post #292 of 296
Quote:
Originally Posted by mcandmar View Post

I had similar fun doing mine but i found delsoldering braid was invaluable to suck out any excess causing shorts. I did also use a flex pen which helped.
Yeah, I tried that but the short wasn't even visible under the microscope with the chip installed so it was a pretty hopeless endeavour.

Quote:
Originally Posted by tomb View Post

(...)
The potential fix is that we're going to soon offer PupDAC PCB's with the PCM2707 and PCM1794 already "picked and placed" and soldered on the PCB.  The first manufacturing batch has been ordered from Imagineering.

That's nice, although I don't think I'd buy it like that if I had the chance - I'm a bit stubborn when it comes to soldering my own components.
In any case, the soldering guru in the lab removed the 1794 for me (I was a bit shy about heating it up for too long with the hot air), I cleaned up the pads and soldered in a new chip with solder paste under the microscope. The board worked fine in a quick test, I'm gonna leave it plugged in longer to see if it's definitely working for good when I get home. Here's how it looks now:

ejWfg9O.jpg

Edit: I've had it plugged in for about 5 hours uninterrupted now, and it seems I managed to fix it permanently! I'm definitely not gonna solder the second one at home, the microscope just makes everything soo much easier. I definitely recommend using one when soldering the PCM1794 to everyone who has access to one.
Edited by hitman47 - 10/31/14 at 12:38am
post #293 of 296

I finished my pupdac few days ago, but my computer can't recognized it, and then I measure the voltage for each test point, I found the voltage is low (0.01v) at 3v3 (the one beside the U1), other voltages looks fine.

 

I reflowed some parts and checked there is no bridge for each chips. I'm afraid I may damaged pcb at this point? or may be the LDO? 

post #294 of 296
Thread Starter 
Quote:
Originally Posted by wjxkk View Post
 

I finished my pupdac few days ago, but my computer can't recognized it, and then I measure the voltage for each test point, I found the voltage is low (0.01v) at 3v3 (the one beside the U1), other voltages looks fine.

 

I reflowed some parts and checked there is no bridge for each chips. I'm afraid I may damaged pcb at this point? or may be the LDO? 


The LDO could be damaged, or there could be a short/bridge somewhere in the 3.3V circuit that's pulling the voltage down.  See if you can measure (power off) resistance to Ground at various points along the 3.3V traces to see if you have a zero resistance somewhere - that would be a short.  That's the trace that goes from U2 to L3, C19, and then branches off to U1 and U6.  If you can't determine a short/bridge (zero resistance), then most likely U2 has been fried or is not properly connected.  You're at least in the right area, for sure, because the PC will recognize the device even if U3 (the DAC chip) is not operating correctly.  The device that makes the USB connection is U1 and it needs the 3.3.V supply to make that happen.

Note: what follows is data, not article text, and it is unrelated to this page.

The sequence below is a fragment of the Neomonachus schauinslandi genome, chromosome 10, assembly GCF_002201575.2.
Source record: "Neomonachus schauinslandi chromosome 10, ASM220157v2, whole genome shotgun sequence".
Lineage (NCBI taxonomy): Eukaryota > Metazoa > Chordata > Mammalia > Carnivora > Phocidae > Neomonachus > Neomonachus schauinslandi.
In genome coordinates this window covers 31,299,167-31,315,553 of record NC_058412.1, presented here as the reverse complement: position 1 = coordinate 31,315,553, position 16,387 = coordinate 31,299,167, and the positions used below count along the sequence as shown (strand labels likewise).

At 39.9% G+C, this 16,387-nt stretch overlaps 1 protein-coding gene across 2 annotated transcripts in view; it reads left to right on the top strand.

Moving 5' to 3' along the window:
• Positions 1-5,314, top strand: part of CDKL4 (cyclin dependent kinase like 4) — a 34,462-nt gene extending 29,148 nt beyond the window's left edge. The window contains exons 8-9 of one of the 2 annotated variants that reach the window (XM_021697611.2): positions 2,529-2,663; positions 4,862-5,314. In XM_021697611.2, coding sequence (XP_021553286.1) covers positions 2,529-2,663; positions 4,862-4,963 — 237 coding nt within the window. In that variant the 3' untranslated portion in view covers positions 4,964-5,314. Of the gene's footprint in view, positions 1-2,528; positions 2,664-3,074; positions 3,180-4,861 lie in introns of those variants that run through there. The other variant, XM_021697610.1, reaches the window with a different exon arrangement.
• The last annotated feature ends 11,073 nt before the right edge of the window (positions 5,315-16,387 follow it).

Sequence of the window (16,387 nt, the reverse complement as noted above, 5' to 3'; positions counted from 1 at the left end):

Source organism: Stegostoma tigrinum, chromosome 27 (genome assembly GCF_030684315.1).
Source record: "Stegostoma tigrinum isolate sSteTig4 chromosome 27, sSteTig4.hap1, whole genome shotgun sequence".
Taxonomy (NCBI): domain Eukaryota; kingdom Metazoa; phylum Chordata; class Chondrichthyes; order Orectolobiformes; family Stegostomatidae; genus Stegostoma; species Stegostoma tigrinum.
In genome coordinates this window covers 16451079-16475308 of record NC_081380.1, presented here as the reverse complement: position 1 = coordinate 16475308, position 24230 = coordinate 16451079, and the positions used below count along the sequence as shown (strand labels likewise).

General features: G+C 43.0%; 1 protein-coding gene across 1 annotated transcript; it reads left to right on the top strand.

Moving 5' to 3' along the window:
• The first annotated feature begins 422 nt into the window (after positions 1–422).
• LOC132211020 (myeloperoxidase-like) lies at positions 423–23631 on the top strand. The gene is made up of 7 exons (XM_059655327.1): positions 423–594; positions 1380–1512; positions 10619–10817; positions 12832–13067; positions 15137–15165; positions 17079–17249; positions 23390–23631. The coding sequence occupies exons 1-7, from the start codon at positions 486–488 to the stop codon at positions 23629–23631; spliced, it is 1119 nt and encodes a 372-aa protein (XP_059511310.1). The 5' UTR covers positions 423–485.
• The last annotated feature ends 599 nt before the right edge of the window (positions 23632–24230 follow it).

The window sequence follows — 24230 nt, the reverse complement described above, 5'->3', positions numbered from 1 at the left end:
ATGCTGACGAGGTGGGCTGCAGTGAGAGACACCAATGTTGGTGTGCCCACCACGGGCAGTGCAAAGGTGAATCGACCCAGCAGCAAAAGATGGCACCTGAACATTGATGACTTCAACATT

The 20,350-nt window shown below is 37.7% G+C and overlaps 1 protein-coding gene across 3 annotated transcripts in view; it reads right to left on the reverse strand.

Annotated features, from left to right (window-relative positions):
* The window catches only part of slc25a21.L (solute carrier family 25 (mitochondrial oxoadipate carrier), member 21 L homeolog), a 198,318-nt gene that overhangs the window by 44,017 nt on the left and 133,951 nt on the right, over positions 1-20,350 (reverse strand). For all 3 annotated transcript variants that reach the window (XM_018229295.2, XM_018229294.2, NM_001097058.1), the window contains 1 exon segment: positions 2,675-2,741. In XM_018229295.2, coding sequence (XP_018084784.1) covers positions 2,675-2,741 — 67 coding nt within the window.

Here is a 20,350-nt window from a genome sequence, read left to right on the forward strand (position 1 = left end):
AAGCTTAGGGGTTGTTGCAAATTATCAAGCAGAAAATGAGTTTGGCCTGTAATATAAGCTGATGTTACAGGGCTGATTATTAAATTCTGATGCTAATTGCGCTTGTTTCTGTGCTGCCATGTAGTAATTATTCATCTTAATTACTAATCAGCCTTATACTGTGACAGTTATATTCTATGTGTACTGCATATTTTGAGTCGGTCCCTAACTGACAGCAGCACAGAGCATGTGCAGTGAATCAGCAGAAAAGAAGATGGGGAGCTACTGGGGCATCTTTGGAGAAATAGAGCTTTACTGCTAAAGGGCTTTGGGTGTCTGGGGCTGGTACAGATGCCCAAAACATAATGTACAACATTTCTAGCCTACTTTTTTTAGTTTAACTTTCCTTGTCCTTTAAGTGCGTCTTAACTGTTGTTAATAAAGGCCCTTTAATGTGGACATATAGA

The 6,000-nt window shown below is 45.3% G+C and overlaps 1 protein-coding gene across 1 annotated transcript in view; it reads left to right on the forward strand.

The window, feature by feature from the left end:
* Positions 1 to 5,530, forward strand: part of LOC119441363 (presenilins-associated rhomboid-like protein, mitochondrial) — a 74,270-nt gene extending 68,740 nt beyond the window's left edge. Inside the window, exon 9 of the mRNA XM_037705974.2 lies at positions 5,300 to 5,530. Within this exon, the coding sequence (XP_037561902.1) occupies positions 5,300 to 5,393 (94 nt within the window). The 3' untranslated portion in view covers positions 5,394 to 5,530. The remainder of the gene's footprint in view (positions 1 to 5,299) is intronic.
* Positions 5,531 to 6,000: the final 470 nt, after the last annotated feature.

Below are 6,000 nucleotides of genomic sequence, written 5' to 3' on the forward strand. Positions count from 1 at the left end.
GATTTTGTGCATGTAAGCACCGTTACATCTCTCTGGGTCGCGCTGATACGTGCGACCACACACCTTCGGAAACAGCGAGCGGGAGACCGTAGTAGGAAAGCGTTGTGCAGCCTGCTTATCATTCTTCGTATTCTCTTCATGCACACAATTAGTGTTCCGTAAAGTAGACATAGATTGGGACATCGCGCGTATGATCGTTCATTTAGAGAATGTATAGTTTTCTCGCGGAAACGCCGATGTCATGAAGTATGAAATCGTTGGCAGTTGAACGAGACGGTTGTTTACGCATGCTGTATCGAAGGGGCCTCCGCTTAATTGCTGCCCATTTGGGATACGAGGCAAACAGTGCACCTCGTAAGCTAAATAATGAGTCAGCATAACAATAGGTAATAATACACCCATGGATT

post #295 of 296
Quote:
Originally Posted by tomb View Post


The LDO could be damaged, or there could be a short/bridge somewhere in the 3.3V circuit that's pulling the voltage down.  See if you can measure (power off) resistance to Ground at various points along the 3.3V traces to see if you have a zero resistance somewhere - that would be a short.  That's the trace that goes from U2 to L3, C19, and then branches off to U1 and U6.  If you can't determine a short/bridge (zero resistance), then most likely U2 has been fried or is not properly connected.  You're at least in the right area, for sure, because the PC will recognize the device even if U3 (the DAC chip) is not operating correctly.  The device that makes the USB connection is U1 and it needs the 3.3.V supply to make that happen.

I measured the output voltage of U2, nearly 0, and input voltage seems ok, 4.9v. And there was once I try to debug, but I plug it in for 3 mins and u2 became very hot. Is that may indicate some problems? I also will check the resistance later.
post #296 of 296
Thread Starter 
Quote:
Originally Posted by wjxkk View Post
 
Quote:
Originally Posted by tomb View Post


The LDO could be damaged, or there could be a short/bridge somewhere in the 3.3V circuit that's pulling the voltage down.  See if you can measure (power off) resistance to Ground at various points along the 3.3V traces to see if you have a zero resistance somewhere - that would be a short.  That's the trace that goes from U2 to L3, C19, and then branches off to U1 and U6.  If you can't determine a short/bridge (zero resistance), then most likely U2 has been fried or is not properly connected.  You're at least in the right area, for sure, because the PC will recognize the device even if U3 (the DAC chip) is not operating correctly.  The device that makes the USB connection is U1 and it needs the 3.3.V supply to make that happen.

I measured the output voltage of U2, nearly 0, and input voltage seems ok, 4.9v. And there was once I try to debug, but I plug it in for 3 mins and u2 became very hot. Is that may indicate some problems? I also will check the resistance later.

 

Sounds like you should've checked that resistance, first. ;)  If U2 is getting hot, there's a short somewhere.